The phrase ‘regardless of expense’ is interesting, and Dr Paul M. Wood points out here that Webb’s own notebooks make it clear that the venture was a joint one with his landlord Adeane (though the latter appears not to have been wild about farming: his diary for 9 December 1837 says: ‘I am at times very sick of farming; it is so completely the rage of the country gentlemen in these parts’). On the other hand, Adeane did seem to enjoy the ‘great glory’ of the success of Webb’s activity, which, as his animals became more famous (he diligently lists his own and his brother’s successes with rams and ewes to the Farmer’s Magazine), led to numerous farmers, including even members of the nobility, to descend on Babraham Hall for ram sales and ‘ram-letting’.
On 21 July 1838, Adeane wrote: ‘The sheep day went off very well yesterday, more people than ever, 300 sat down to dinner. The gentlemen all came back to tea (not the 300), one ram let for 52 guineas, and a gentleman came from Liverpool and made great purchases for America, but the great glory is to have so many Sussex people come to be supplied.’ (Only the ‘gentlemen’ were allowed up to the big house for tea after the dinner.)
The point about the ‘Sussex people’ is of course that the county was the original home of the Southdown breed – Webb had bought his first animals there, ‘regardless of expense’, and it was John Ellman (1753–1832) of Glynde (greatly praised by Arthur Young) who was credited with developing the breed from a tall lean sheep into a more compact and meaty one which still produced a good heavy fleece.
He had met George III, whose enthusiasm for progressive farming had given him the soubriquet of ‘Farmer George’, and, like Webb after him, was a correspondent and even friend of those members of the peerage, like Earl Spencer, who managed parts of their estates themselves.
Webb also bred shorthorn cattle, and won a first prize at the only show in which he exhibited a horse. He was the prime mover in the building of the Agricultural Hall (‘the Crystal Palace of the animal world’) in London, which opened in 1862 to host the Smithfield Christmas Show and is now the Business Design Centre.
But it was the Southdowns that made Jonas Webb’s name, and put Babraham on the map. He retired and sold his animals in July 1862: according to Slater, 1,000 people sat down to dinner on that occasion, many recalling to each other the many past meetings at Babraham. Altogether 969 sheep were sold, for a total of £10,926 (1,406 had been sold the previous year); Slater notes that the best ram went to the United States and others to ‘Canada, Australia, South America, and to nearly every country in Continental Europe’.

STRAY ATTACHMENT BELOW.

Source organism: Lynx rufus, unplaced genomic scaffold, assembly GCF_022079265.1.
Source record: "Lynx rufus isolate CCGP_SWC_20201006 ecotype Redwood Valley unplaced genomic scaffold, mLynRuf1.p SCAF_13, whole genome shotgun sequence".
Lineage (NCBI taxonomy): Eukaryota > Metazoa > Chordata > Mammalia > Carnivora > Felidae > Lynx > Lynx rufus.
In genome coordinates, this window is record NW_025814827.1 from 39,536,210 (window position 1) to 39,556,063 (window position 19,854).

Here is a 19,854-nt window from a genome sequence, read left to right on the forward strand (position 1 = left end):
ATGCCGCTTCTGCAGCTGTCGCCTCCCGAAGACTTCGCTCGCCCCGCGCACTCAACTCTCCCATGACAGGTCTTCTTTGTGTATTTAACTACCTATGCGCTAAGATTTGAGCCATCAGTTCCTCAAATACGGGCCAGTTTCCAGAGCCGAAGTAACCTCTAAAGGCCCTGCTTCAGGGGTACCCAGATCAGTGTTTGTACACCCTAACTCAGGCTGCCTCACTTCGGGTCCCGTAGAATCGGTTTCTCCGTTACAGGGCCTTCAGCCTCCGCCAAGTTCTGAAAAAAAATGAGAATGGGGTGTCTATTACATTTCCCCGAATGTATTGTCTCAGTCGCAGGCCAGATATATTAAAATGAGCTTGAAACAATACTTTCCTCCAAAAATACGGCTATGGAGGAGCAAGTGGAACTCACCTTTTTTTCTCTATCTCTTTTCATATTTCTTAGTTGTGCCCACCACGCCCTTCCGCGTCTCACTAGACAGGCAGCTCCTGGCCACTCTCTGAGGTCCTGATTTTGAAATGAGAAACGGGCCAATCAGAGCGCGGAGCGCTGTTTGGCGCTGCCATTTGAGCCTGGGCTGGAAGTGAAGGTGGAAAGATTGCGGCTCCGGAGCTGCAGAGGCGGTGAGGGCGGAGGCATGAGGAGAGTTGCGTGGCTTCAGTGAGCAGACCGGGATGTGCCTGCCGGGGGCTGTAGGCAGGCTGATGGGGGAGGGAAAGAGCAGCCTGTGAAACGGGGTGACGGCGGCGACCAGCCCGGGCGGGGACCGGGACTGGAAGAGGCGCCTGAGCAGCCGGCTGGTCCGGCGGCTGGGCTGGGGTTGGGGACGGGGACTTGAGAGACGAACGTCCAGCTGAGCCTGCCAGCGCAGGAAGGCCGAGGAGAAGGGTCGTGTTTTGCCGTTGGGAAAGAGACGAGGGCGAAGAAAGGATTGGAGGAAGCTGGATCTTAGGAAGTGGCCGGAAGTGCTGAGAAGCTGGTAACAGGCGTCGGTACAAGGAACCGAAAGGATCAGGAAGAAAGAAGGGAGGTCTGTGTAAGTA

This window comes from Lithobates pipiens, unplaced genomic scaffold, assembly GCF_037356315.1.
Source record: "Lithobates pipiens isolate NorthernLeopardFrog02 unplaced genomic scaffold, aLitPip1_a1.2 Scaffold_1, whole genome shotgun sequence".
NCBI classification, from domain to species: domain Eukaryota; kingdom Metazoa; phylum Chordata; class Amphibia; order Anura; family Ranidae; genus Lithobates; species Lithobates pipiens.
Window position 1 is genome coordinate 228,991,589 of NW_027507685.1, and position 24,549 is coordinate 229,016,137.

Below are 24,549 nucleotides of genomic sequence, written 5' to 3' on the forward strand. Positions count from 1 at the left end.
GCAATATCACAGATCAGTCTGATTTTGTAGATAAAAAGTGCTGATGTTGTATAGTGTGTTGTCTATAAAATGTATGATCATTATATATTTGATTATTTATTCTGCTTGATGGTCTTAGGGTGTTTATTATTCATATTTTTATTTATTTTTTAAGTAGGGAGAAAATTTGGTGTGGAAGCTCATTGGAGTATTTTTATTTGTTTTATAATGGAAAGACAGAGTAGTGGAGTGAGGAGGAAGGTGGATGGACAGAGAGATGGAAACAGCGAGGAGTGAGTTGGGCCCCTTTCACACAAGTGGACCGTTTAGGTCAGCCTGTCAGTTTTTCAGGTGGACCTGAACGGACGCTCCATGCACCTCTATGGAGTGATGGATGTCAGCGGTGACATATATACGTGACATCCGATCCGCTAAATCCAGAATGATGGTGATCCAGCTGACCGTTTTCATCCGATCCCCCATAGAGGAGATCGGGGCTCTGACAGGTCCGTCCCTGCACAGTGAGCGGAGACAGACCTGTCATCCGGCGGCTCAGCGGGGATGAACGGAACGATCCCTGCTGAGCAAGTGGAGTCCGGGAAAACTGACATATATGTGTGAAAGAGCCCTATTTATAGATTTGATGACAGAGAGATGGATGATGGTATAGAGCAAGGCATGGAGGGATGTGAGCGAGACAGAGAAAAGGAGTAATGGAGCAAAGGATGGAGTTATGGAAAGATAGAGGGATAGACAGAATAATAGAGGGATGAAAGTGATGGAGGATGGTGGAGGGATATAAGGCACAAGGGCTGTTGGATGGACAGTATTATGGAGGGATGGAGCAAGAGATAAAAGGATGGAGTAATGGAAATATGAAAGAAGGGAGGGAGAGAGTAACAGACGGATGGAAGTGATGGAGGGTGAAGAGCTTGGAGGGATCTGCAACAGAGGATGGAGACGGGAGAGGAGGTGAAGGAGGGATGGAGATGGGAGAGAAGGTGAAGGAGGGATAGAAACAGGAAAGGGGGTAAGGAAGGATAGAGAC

Sadly, in October 1862, his wife, visiting her brother Henry Marshall in Cambridge, became seriously ill. Her husband was sent for, apparently collapsed, and died five days after her, on 10 November, his birthday. Jonas and his wife were buried in Babraham churchyard (the Adeanes are all inside the church). The Babraham statue, created by Baron Carlo Marochetti, allegedly Queen Victoria’s favourite sculptor, was subscribed to by his fellow farmers.
There was some debate about where to place it. The Agricultural Hall in London was the first choice, but given the necessary flexibility of the space, it was thought that the statue might be in the way, so instead it was erected (where exactly?) on Peas Hill in Cambridge, and thereafter moved inside the Corn Exchange, on the other side of the market square: ‘There he stands, surrounded every Saturday by hosts of his old friends and brother farmers … The simple inscription … speaks volumes – “Jonas Webb, of Babraham, from farmers and friends in many lands”’. I can’t find out when the statue was moved to Babraham – in 1965, when the Corn Exchange ceased to function as a corn exchange, or in 1981 when it was closed to be restored and turned into a concert venue?
Charles Darwin said of Webb (in The Variation of Animals and Plants under Domestication, vol. 2, 1868) that he was ‘the most celebrated of recent breeders’. He was also called ‘one of nature’s noblemen, both in person and character’; moreover, ‘Few men have lived in whom so many personal and moral qualities combined to command respect, esteem, and even admiration. In stature, countenance, expression, and deportment, he was a noble specimen of fully developed English manhood’ – and so he appears in sculpted form on Babraham High Street.